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U.S. death toll from COVID-19 is highest in the developed world

As Ars Technica notes, the U.S. is leading the world in the per capita number of coronavirus deaths, with just over 215,000. The global death toll from the virus stands at 1,081,857 as of Tuesday..

While many harder-hit countries were able to learn from their early virus peaks – resulting in their gaining control of, and bringing down death rates, the United States failed miserably, leaving the country in the “high mortality” category right from the start.

The mortality rate in U.S.
Early in the pandemic, according to one article in the JAMA. the U.S. mortality rate from Covid-19 was lower than in many other hard-hit countries, including the U.K., Spain and the Netherlands. However, a failure to embrace public-health and policy measures – as was done in other countries – has left thousands of citizens exposed to the lethal disease.

So far  Ecuador has seen more than 5 200 official coronavirus deaths  but thousands more are believe...

So far, Ecuador has seen more than 5,200 official coronavirus deaths, but thousands more are believed to have died

“After the first peak in early spring, US death rates from COVID-19 and from all causes remained higher than even countries with high COVID-19 mortality,” Bilinski and Emanuel conclude. “This may have been a result of several factors, including weak public health infrastructure and a decentralized, inconsistent US response to the pandemic.”

Excess deaths in U.S.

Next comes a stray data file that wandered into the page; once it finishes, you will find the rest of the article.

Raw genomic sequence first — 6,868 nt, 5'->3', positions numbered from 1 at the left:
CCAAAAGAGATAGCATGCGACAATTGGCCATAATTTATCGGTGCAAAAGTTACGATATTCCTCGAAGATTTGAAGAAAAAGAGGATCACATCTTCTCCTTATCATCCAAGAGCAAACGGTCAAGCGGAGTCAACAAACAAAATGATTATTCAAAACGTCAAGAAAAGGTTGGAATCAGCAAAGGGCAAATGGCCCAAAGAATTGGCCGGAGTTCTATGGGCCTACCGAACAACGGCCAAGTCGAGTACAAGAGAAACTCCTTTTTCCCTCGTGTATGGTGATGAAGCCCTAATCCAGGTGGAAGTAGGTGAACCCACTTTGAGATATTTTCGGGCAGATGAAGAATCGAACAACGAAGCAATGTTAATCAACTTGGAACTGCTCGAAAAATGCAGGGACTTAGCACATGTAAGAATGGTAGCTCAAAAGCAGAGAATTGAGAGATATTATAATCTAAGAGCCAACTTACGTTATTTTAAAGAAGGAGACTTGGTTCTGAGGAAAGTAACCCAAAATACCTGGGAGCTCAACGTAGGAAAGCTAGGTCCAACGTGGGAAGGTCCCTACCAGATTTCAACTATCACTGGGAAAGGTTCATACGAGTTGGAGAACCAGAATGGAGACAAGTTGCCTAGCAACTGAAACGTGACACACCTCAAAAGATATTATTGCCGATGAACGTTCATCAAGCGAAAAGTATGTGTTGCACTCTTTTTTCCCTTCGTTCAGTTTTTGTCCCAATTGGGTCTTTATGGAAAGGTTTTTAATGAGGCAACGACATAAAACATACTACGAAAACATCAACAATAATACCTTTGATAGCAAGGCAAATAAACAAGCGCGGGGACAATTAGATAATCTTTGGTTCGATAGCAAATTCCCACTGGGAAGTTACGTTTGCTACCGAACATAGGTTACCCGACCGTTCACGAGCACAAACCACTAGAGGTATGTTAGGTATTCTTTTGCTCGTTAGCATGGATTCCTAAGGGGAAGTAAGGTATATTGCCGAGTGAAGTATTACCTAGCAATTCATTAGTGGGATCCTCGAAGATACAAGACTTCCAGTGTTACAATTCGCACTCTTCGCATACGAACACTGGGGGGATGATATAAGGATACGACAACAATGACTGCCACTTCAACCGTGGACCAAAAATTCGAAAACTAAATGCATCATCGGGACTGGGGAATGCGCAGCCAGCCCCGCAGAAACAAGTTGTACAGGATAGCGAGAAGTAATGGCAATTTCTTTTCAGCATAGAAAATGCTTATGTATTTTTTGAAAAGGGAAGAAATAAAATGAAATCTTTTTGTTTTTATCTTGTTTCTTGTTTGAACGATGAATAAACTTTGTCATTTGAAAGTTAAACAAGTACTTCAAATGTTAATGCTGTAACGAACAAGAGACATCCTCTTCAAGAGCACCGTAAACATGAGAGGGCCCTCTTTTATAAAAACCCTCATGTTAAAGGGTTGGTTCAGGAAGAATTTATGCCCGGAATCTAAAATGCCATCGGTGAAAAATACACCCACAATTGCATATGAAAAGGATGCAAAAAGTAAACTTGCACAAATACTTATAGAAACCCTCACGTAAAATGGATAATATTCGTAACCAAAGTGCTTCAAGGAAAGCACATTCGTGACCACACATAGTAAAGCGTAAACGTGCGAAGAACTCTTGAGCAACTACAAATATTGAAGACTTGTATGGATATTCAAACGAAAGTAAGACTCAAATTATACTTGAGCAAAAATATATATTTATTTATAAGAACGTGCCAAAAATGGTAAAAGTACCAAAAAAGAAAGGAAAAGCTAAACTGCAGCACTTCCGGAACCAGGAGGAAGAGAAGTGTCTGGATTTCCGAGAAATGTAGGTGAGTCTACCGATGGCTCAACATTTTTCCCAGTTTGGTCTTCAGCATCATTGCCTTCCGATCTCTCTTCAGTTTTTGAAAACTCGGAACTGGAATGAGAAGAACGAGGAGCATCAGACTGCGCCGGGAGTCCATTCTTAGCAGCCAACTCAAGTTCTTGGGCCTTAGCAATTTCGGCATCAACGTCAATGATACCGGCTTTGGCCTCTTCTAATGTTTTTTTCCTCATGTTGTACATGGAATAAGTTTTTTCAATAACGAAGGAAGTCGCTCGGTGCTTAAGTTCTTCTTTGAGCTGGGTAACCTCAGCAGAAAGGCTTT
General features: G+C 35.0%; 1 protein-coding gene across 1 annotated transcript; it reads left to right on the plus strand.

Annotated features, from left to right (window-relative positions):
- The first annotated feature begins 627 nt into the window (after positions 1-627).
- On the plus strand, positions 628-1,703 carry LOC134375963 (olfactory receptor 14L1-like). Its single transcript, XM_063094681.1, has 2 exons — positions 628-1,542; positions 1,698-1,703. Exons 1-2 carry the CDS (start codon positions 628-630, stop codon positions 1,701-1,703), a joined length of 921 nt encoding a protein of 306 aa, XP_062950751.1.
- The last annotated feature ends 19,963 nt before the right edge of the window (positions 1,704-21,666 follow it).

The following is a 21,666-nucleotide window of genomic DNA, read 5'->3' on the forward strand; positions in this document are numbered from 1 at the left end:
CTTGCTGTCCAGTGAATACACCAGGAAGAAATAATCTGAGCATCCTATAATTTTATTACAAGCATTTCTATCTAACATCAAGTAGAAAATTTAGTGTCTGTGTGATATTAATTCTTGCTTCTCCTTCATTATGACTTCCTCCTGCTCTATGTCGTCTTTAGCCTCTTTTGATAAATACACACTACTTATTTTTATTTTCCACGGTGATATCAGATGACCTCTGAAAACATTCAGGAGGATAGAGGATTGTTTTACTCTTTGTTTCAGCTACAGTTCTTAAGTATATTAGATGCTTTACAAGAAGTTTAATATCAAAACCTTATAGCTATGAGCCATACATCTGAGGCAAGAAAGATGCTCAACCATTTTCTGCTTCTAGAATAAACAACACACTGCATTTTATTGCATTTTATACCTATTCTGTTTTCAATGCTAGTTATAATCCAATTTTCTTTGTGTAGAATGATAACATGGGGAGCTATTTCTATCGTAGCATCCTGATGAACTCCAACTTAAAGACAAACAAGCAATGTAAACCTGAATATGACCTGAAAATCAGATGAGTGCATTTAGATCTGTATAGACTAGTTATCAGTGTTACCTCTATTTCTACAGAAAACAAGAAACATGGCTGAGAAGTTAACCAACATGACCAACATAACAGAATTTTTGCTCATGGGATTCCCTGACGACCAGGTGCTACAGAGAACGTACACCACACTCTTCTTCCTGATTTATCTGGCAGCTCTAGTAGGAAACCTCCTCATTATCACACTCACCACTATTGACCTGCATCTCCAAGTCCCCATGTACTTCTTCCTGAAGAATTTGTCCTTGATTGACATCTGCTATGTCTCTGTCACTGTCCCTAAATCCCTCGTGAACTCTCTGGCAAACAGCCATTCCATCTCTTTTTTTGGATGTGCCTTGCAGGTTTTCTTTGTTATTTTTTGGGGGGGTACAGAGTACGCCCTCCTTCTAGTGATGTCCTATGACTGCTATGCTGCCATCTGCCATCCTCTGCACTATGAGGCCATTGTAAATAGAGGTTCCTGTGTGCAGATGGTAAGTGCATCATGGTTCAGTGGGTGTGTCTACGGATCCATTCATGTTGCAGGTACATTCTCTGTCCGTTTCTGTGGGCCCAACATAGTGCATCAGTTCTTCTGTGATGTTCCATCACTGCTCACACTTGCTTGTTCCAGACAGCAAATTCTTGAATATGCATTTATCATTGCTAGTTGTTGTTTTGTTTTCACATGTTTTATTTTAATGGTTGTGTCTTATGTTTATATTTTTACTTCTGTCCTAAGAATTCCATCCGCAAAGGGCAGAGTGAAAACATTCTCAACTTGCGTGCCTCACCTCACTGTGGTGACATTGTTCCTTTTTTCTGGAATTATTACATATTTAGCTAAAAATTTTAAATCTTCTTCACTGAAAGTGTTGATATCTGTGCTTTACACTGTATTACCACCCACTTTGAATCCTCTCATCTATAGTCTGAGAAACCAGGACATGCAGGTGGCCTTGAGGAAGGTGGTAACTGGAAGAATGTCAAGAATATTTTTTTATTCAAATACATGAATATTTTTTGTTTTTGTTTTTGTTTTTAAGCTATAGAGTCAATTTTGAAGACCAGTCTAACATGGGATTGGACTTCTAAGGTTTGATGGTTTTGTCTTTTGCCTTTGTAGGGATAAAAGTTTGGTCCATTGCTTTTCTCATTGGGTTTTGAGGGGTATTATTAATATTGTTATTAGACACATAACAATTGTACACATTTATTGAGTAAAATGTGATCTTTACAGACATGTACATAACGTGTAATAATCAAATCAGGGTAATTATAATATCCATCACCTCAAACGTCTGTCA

Another study, conducted by researchers at Virginia Commonwealth University and Yale, took into account U.S. deaths only. They compared the expected number of deaths in the US to the actual number between March and August 2020, finding more than 225,000 extra deaths.

The researchers explained that only 67 percent of those extra deaths were directly linked to COVID-19 on death certificates. The rest may have been misclassified or been due to disruptions in health care during the pandemic or other pandemic-related problems.

The study also took into account factors such as a decline in fatal motor-vehicle accidents because there was less traffic on the roads, and increased deaths from delayed treatment for heart attacks and strokes.

Steven Woolf, director emeritus of the Center on Society and Health at Virginia Commonwealth University in Richmond said excess deaths occurred mainly in states that reopened earlier and experienced outbreaks that persisted into the summer, reports Bloomberg.

Health professionals check a patient infected with COVID-19 at the Intensive Care Unit (ICU) of the ...

Health professionals check a patient infected with COVID-19 at the Intensive Care Unit (ICU) of the Doctor Ernesto Che Guevara Public Hospital in Marica, Rio de Janeiro state, Brazil, on June 6, 2020
Mauro Pimentel, AFP

“It’s one thing to look in the rearview mirror,” Woolf said. “Looking forward, it seems important for national leadership to recognize that easing restrictions in the midst of a national pandemic is just going to delay control of transmission and not only prolong the death toll, but the ripple effects on our economy.”